President Mr Justice McCloskey has criticised the Home Office for submitting “wing and a prayer” grounds of appeal to the Upper Tribunal and the judge who granted permission to appeal. The case is MR (permission to appeal: Tribunal’s approach) Brazil  UKUT 00029 (IAC) and the language is forthright:
To conclude, the decision of the FtT in this case was unimpeachable. On behalf of the Secretary of State, the application for permission to appeal was launched on a wing and a prayer. It was manifestly devoid of any substance or merit and should have been exposed accordingly.
Essentially, the grounds attempted to argue that the First-tier judge had “diminished” certain aspects of evidence and should have reached a different conclusion. There was obviously no error of law pleaded and it was nothing more than a quarrel with the outcome.
The President is highly critical of the decision to grant permission to appeal. He returns to the theme of the earlier case of Nixon (permission to appeal: grounds)  UKUT 368 (IAC) (“Contrasting cases on grounds of appeal“):
“It may be worth emphasising that, irrespective of whether permission to appeal is granted on all of the grounds advanced or some thereof only, a reasoned decision is always required in respect of each and every ground, which reinforces the necessity of considering all grounds with scrupulous care.”
It is appropriate to add that nothing of an unduly elaborate, burdensome or analytical nature is expected of the permission Judge. The reasons for granting or refusing permission to appeal, in whole or in part, in any given case will almost invariably be capable of being expressed in a concise and focused manner. In most cases, a couple of carefully constructed sentences will suffice. Adherence to this basic, but indispensable, discipline will ensure that only worthy candidates overcome the threshold. We are confident that compliance with this fundamental requirement would have identified the present case as an entirely unworthy candidate for the grant of permission.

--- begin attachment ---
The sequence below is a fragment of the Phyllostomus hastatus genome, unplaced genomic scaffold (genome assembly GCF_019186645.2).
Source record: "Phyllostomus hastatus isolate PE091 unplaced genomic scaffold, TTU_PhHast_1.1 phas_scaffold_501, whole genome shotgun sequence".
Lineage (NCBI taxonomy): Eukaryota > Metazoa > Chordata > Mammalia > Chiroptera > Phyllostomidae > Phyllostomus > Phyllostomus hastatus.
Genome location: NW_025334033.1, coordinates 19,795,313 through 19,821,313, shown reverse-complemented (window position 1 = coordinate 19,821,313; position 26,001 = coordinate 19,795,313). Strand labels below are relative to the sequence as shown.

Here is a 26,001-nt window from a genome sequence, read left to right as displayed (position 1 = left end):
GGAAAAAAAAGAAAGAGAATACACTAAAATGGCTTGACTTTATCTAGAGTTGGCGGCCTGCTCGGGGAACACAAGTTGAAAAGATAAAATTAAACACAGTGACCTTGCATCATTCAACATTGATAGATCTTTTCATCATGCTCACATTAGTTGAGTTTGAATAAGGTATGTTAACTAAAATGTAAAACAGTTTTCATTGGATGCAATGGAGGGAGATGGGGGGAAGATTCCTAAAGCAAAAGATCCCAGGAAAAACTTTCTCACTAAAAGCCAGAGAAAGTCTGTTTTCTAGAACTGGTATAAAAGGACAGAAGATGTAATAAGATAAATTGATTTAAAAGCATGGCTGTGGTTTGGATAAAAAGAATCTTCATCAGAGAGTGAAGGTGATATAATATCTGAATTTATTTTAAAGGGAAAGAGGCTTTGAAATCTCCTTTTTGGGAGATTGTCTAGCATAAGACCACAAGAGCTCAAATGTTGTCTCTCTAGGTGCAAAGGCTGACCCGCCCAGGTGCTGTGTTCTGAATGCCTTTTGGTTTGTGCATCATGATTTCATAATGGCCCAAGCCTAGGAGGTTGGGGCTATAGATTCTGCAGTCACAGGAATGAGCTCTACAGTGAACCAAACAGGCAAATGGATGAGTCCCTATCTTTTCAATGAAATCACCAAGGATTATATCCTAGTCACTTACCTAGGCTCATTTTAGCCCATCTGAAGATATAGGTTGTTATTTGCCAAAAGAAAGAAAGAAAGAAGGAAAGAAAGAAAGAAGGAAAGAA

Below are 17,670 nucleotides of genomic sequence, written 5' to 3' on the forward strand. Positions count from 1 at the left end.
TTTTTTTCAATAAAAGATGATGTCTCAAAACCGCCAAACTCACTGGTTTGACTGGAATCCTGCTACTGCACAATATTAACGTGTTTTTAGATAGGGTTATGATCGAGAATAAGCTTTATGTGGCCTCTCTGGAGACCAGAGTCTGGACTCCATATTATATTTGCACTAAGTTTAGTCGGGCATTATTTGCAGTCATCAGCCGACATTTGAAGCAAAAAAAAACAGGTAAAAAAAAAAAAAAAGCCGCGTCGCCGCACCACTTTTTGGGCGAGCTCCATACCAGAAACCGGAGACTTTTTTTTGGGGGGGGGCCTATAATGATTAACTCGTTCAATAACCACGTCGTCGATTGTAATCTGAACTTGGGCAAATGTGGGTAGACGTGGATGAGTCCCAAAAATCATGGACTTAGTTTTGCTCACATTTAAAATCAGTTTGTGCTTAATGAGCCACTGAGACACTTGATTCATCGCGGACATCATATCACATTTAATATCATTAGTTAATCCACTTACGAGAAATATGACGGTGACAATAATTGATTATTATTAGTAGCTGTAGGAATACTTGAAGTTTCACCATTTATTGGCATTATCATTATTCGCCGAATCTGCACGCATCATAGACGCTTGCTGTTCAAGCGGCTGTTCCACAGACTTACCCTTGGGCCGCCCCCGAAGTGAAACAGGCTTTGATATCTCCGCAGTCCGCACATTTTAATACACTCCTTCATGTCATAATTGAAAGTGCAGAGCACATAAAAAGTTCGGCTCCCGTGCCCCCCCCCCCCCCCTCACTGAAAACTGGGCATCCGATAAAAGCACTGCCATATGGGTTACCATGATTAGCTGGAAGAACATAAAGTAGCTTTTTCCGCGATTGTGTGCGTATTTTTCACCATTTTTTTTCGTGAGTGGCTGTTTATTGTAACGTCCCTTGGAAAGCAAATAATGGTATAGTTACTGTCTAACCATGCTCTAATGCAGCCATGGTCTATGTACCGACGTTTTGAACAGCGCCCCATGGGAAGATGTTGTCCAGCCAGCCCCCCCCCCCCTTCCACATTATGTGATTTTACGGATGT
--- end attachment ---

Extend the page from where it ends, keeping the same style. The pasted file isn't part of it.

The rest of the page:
It certainly is frustrating defending appeals by the Home Office where we all know that grounds are drafted against every single deportation and human rights allowed appeal no matter what the merits, and permission is regularly granted without reasons being stated. It is expensive for everyone concerned, apart from anything.
It would be interesting to know if there was any application for costs consequent to the decision. It would certainly be arguable that the Home Office had acted unreasonably in bringing the Upper Tribunal appeal, which is the necessary test for an award of costs. A decision has been promulgated in the First-tier Tribunal that addresses the issue of costs, which I will be writing up very shortly. The Presidents sitting together take a very dim view of last minute withdrawals by a party to an appeal.